They’re right, of course. And inside it is a miracle; it is 1956, minus the fog of cigarette smoke. We sit outside in the sun watching the pub sign swing on an evening wind.
We linger until the light wanes. Heading back up the hill to the cabin, we pass a cat lying in a lane, watching with intense concentration what appears to be an enormous pile of horseshit. We take a photo of the cat watching the horseshit.
In the morning I wake and sit on the swing in the garden. A few apples drop down behind me. There is a curious braying in the distance, like children or cows. Then, gradually, the sound of hooves, and a bugle. The hunt glides past. Over the hedge we see bowler hats. We hear a man shouting “Wendy! Wendy! Come HERE, Wendy!”
Is Wendy his wife or his hound, we wonder? We ponder this for some time, over coffee and bacon. Wendy is probably the name of both his wife and his hound, we decide.
We set off for a local festival. We’re greeted by a cider tent and a queue six miles long. We join the queue, which isn’t moving, and has, as far as we can tell, no actual purpose. From our vantage point halfway up a hill, we can see that the line of humans simply peters out.
“What are we queuing for?” someone—a novice—asks.
“I don’t know,” someone else says cheerily. Nobody moves.
Presently we decide we’ve queued pointlessly for long enough, so we stroll through the gates. At the centre of everything is a red-and-white striped tea tent, serving cream teas, home-made jams, and complimentary cordial. A few suicidal bees dive into the jam; isn’t it a bit early for that? I ask them. But parents are already sucking on their cups of cider, and infants are writhing and laughing, and one particularly excited little girl is simply running around in circles like a puppy chasing her own tail, so why not, I think.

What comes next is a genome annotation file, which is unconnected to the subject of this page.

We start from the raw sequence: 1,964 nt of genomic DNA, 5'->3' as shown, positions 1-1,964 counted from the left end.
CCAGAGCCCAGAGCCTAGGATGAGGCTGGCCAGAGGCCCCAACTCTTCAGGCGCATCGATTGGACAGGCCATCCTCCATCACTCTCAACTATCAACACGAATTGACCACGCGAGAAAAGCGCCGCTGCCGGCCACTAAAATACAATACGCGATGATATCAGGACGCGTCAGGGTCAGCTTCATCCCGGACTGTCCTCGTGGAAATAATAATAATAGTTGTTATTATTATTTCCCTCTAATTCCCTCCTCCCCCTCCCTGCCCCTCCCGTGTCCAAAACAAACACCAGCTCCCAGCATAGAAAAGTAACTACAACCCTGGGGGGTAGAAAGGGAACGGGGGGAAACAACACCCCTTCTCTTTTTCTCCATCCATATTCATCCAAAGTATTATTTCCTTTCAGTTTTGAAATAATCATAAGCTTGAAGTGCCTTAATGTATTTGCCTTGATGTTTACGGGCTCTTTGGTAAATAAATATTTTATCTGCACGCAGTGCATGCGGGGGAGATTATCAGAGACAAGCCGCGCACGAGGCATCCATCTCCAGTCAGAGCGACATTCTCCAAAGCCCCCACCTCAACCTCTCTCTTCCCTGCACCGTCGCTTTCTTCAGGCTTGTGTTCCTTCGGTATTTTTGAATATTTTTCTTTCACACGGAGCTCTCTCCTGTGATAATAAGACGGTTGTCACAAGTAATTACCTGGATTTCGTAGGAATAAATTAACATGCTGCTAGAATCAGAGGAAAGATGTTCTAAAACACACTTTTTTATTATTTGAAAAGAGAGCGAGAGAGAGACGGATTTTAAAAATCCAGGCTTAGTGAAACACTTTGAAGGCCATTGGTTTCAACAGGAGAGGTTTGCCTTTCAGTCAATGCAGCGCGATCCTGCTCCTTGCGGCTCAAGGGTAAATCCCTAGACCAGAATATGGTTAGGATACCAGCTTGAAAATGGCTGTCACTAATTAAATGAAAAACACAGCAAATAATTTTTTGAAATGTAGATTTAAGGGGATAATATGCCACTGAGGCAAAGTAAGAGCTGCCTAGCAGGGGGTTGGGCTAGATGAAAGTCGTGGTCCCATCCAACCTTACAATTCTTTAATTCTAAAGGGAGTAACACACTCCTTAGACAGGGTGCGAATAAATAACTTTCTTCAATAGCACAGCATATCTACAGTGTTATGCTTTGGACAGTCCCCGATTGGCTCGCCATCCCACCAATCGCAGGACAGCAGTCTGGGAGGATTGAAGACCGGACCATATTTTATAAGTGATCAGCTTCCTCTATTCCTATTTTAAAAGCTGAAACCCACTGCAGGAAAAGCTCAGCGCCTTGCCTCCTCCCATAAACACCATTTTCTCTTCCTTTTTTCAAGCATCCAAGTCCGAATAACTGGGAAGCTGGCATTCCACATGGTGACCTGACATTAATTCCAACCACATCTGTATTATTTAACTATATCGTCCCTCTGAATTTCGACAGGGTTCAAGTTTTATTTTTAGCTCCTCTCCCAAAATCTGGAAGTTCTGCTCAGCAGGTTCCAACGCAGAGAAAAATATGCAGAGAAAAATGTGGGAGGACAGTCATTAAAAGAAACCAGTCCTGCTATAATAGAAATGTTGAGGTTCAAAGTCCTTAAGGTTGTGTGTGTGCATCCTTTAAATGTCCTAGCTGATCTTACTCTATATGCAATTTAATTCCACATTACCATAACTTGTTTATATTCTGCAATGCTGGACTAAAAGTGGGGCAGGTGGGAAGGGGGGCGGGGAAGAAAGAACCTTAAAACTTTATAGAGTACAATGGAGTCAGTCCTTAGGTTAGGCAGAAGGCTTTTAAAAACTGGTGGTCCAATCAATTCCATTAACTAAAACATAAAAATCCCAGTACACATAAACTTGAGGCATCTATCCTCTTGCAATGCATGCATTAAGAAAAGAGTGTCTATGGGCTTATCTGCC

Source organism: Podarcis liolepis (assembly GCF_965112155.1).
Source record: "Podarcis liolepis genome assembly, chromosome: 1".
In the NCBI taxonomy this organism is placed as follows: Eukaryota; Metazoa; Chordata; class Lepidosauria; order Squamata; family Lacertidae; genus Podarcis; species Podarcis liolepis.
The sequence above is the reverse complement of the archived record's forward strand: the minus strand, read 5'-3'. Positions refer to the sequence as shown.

My attention is arrested by the “Border Collie and Duck Display” near the tea tent; we watch for awhile as a lithe young border collie attempts to guide a gaggle of very upright black ducks into a wooden cage and fails. We watch the ferret races. Or at least, we watch one ferret make its lazy way to the end of a very short course while the other two sniff around at the starting gate and refuse to move. We join another queue for lunch (this is the great English pastime!). “No, you can’t just push to the front darling…” one mother tells her hungry toddler. “…we’re British.”
The next day we go hunting for fossils. Past the endless stream of caravan parks in Charmouth, we reach a rocky section of the Jurassic Coast renowned for its ammonites. They’re common as pebbles, all the signs and brochures promise. You’ll be stumbling over them.
But we don’t stumble over anything. We sift through the rocks; we scrape them with our feet and sometimes, to make ourselves feel as if we’re doing something, we actually pick up a rock and split it open against another rock, then sadly discard both halves. I find what might be Fool’s Gold, what might be a tiny ammonite, and a smooth amber-coloured rock that feels good in the palm of my hand.